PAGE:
But when Landers became National PTA president, PTA withdrew its opposition to state and other charter school authorizers. That change meant that PTA is now advocating against local school boards having exclusive control over the charter school application process. In a letter, Landers told PTA state presidents that she wanted to ensure PTA would support "all authorizing bodies and public charter schools." She further stated that all local and state PTAs should comply with the new position in their advocacy efforts so PTA could remain "relevant."
The upshot of this new PTA position was to set the stage for charter school proliferation and other problems that come about when outsiders intrude on local school decisions. Ironically, National PTA, under the leadership of former Tennessee PTA President, Betsy Landers, took a stance that marginalized local school boards at the same time Metro Nashville Public Schools was waging an epic battle with the State of Tennessee. MNPS and TDOE were vying for control over the charter school authorization process. MNPS claimed it had the autonomy to deny Great Hearts' charter school application. But TDOE withheld funding in an effort to force MNPS to approve the charter. Eventually, Great Hearts ended the stalemate by withdrawing its application.
Landers and National PTA were criticized for the change in position on charter school authorization. Two state PTAs flatly ignored the new National PTA position and continued with their advocacy campaigns against state charter school legislation, Georgia PTA and Washington PTA.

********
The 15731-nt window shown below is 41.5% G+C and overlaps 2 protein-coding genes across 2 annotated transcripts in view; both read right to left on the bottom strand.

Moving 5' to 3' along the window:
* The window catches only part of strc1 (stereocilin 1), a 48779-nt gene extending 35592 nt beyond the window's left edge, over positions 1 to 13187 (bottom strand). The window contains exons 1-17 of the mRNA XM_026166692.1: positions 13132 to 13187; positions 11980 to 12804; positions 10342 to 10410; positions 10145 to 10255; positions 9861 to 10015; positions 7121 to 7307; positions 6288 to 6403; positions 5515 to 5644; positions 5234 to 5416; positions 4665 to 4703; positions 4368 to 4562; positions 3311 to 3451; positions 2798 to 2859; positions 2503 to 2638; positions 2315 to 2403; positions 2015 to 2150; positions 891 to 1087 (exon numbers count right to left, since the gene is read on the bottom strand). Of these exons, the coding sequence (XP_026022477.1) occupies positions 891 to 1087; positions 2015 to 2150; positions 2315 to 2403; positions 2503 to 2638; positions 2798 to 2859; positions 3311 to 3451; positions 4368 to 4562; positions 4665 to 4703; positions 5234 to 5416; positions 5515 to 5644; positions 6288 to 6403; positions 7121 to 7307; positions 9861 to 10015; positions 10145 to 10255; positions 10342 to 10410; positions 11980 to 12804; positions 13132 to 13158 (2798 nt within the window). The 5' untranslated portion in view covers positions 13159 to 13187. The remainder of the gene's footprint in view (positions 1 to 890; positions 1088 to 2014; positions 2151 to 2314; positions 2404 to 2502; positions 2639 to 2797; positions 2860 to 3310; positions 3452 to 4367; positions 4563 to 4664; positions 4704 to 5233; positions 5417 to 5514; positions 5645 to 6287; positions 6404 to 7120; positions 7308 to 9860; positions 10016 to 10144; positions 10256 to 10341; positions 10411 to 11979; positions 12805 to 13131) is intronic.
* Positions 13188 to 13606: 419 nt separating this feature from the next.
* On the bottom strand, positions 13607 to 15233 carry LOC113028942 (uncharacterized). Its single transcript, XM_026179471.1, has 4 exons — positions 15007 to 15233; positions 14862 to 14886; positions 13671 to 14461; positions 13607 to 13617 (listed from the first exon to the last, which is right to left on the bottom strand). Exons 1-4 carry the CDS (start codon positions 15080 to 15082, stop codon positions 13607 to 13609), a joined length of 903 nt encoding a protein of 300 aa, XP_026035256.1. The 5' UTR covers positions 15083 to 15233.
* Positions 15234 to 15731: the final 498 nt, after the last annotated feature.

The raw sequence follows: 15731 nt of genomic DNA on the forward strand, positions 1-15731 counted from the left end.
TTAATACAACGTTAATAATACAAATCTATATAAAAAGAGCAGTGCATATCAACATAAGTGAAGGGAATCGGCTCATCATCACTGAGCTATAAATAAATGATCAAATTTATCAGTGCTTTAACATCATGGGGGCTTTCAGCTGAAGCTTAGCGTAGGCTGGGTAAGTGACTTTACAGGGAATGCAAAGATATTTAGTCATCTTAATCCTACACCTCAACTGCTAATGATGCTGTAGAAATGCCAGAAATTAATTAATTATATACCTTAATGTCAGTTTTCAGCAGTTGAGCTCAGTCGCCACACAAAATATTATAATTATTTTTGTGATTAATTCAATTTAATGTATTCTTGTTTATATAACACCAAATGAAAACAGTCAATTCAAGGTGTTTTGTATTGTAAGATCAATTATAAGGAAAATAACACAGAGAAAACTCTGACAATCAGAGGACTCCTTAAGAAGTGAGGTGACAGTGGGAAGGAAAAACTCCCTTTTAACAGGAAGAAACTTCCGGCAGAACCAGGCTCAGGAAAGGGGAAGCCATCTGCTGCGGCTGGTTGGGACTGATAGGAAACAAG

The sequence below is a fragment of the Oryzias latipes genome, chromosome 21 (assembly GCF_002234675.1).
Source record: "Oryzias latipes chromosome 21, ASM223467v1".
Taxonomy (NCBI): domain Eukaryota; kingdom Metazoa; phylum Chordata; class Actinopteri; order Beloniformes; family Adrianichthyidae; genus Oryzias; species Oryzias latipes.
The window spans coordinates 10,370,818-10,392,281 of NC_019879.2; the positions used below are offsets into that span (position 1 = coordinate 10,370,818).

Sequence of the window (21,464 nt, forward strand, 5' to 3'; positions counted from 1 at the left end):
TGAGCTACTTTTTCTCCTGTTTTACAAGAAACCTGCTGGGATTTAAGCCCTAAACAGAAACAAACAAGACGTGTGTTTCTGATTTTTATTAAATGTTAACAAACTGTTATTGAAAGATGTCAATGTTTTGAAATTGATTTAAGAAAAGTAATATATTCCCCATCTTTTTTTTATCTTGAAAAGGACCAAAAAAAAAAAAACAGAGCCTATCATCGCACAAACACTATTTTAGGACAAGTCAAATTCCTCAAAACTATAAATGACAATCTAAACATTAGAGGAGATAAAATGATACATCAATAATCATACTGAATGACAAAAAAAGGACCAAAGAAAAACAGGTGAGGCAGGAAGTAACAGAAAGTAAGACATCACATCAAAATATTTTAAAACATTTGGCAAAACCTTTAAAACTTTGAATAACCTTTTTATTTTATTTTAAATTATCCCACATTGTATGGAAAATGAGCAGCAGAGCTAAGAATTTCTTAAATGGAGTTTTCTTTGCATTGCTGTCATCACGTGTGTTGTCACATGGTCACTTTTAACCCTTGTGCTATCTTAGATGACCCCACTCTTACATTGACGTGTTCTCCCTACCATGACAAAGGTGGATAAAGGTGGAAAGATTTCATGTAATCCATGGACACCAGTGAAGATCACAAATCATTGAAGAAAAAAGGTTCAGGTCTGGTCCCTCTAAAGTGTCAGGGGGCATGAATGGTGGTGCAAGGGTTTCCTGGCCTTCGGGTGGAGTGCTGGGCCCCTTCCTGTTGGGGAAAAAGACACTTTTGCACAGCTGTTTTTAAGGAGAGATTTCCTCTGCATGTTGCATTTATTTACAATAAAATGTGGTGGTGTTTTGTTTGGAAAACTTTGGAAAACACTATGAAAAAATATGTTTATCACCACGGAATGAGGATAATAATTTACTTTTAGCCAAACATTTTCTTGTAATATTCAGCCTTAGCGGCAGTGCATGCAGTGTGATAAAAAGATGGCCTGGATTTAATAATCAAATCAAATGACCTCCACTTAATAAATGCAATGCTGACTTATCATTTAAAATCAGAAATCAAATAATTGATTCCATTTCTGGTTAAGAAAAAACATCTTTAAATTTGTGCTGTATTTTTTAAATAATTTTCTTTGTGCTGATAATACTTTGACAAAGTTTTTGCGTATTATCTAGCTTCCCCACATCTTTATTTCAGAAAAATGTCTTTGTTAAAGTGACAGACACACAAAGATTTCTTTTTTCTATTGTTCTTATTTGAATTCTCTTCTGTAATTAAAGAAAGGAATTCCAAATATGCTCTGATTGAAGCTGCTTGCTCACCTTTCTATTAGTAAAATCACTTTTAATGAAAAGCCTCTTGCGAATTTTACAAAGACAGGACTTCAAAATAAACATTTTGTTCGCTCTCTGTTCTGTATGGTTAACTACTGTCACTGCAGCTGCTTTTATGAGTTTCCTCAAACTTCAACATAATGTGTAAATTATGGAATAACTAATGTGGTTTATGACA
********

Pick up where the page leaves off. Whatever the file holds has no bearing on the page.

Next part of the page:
In August 2012, GA PTA released a recommendation that voters oppose a referendum allowing the State to authorize new charter schools calling the measure a "state power grab" that would place the education of children in the hands of those who intend to profit from it. But National PTA stepped in and pressured GA PTA to back off from its opposition to state authorized charter schools.
At the same time, Washington State PTA also opposed a ballot initiative creating charter schools in their state. Washington State PTA reasoned that the initiative lacked sufficient safeguards in the form of local controls. Parent activists were clear in their disdain for charter schools and were quite critical of them. But despite the outspoken opposition to charter schools, Washington State PTA later caved to NPTA's position and overturned its stance against the charter school proposal in a controversial PTA platform.
The Incredibly Shrinking PTA
"Any stand we take is decided by membership ... It's not made by staff, not made in Washington. It's made by the grass roots."—Former NPTA President Betsy Landers in 2012
Over the years, PTA has continued its embrace of charter schools without seeking the will of its membership. Consequently, members are voting with their feet. A 2012 article says National PTA membership "has dropped steadily over the past 10 years from about 6 million to under 5 million."
Since 2012, PTA membership has continued to plummet, dropping to 3.8 million members. That's a loss of 1.2 million members in less than five years. While Landers attempts to explain the membership decline with excuses revolving around economics, working mothers, and single parents, not everybody is buying those excuses.